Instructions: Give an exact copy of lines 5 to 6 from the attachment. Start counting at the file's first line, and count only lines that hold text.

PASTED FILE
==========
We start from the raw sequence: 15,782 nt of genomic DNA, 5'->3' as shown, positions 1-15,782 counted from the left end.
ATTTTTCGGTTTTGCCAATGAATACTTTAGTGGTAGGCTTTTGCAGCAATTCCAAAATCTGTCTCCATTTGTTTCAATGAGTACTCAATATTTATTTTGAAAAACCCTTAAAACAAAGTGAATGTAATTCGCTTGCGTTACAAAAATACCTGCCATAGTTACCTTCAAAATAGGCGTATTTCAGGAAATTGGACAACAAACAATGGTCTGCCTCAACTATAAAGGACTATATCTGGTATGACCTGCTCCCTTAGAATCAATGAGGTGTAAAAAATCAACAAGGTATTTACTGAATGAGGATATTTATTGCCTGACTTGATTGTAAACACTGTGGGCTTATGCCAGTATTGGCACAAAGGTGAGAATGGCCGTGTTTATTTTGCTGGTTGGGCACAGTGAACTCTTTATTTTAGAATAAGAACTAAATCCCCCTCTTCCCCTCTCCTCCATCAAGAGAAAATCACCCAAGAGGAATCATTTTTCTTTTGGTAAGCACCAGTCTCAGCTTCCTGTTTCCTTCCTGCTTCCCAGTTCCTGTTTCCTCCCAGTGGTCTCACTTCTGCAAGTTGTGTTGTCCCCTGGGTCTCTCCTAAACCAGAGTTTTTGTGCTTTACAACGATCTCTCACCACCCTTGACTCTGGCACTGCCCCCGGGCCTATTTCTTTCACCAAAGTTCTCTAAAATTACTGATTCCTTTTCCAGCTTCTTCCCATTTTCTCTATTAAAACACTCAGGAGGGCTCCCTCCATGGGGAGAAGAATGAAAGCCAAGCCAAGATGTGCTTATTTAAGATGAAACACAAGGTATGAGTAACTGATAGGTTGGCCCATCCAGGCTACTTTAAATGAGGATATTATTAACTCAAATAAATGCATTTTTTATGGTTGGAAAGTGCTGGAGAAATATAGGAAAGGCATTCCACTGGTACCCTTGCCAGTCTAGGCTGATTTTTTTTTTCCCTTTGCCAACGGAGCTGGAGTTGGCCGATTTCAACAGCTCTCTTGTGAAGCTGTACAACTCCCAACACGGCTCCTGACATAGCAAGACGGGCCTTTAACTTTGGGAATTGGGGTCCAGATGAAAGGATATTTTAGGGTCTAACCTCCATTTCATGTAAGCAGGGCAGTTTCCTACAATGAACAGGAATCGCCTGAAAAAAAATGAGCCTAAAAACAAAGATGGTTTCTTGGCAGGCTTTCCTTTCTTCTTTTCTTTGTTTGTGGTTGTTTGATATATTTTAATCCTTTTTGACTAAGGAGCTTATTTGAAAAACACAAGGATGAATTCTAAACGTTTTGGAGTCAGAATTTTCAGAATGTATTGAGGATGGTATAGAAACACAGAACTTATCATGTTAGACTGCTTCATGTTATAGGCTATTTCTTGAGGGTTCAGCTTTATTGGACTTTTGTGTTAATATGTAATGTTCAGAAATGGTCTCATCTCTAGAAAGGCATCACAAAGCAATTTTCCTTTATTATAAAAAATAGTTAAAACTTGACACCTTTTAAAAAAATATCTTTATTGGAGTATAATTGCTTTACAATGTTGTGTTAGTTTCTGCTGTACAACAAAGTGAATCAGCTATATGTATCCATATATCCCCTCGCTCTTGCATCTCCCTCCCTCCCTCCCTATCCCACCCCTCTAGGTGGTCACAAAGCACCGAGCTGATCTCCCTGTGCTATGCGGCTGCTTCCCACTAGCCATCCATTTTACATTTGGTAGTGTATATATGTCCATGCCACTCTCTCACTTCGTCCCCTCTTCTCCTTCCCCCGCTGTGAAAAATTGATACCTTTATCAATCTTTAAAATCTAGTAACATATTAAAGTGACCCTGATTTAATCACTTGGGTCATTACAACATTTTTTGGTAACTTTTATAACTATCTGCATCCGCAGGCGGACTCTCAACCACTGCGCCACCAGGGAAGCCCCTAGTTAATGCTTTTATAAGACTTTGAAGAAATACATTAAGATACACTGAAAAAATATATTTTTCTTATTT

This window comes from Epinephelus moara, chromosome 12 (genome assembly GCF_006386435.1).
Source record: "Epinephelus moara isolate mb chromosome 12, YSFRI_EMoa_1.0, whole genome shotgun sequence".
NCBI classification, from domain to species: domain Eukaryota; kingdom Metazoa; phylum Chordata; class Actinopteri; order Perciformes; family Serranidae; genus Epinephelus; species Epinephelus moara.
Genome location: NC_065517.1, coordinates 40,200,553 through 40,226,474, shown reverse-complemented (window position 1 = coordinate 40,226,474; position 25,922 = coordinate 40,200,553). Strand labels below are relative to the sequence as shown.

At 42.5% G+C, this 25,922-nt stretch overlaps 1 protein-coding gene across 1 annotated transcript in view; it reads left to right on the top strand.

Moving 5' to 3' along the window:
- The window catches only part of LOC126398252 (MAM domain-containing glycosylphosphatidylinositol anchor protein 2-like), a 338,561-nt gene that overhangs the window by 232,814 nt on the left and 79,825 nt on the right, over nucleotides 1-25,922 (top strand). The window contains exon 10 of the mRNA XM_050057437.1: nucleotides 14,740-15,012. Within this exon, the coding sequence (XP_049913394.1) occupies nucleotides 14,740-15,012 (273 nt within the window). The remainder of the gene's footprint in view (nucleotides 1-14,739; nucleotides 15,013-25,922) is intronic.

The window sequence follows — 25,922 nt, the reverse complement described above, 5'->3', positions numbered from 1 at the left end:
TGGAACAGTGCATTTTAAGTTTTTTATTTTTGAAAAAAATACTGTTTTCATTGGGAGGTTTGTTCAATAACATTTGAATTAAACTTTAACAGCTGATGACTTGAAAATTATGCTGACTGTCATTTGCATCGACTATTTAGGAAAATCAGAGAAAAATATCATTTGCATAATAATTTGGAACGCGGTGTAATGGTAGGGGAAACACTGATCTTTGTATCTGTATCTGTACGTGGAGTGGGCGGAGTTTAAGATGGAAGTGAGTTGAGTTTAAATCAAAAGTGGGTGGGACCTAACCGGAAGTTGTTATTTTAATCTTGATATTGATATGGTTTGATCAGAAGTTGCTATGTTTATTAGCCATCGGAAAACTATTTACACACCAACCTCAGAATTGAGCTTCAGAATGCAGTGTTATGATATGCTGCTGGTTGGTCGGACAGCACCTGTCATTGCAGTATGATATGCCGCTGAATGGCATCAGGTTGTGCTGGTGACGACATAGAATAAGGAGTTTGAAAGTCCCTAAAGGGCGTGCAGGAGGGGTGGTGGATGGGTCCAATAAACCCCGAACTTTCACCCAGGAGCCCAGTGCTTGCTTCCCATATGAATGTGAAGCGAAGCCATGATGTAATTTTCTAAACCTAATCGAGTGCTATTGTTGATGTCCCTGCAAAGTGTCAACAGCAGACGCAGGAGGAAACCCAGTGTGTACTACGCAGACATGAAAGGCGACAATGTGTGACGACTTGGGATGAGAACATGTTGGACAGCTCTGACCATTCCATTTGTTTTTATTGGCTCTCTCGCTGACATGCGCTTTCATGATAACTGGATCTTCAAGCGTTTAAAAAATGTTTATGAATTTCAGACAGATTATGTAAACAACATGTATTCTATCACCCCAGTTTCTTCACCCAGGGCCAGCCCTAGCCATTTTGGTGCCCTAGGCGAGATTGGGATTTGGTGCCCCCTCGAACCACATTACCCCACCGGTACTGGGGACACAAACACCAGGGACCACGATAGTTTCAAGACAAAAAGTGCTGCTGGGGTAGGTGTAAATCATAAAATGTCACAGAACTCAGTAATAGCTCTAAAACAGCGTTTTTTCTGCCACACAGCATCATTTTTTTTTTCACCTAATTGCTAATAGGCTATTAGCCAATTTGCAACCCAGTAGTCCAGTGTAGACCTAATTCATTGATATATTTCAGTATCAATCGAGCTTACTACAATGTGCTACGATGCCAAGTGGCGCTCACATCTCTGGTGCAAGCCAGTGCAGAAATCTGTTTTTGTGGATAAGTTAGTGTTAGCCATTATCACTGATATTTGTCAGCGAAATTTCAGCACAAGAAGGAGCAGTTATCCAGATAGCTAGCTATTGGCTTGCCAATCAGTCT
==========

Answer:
NCBI classification, from domain to species: domain Eukaryota; kingdom Metazoa; phylum Chordata; class Actinopteri; order Perciformes; family Serranidae; genus Epinephelus; species Epinephelus moara.
Genome location: NC_065517.1, coordinates 40,200,553 through 40,226,474, shown reverse-complemented (window position 1 = coordinate 40,226,474; position 25,922 = coordinate 40,200,553). Strand labels below are relative to the sequence as shown.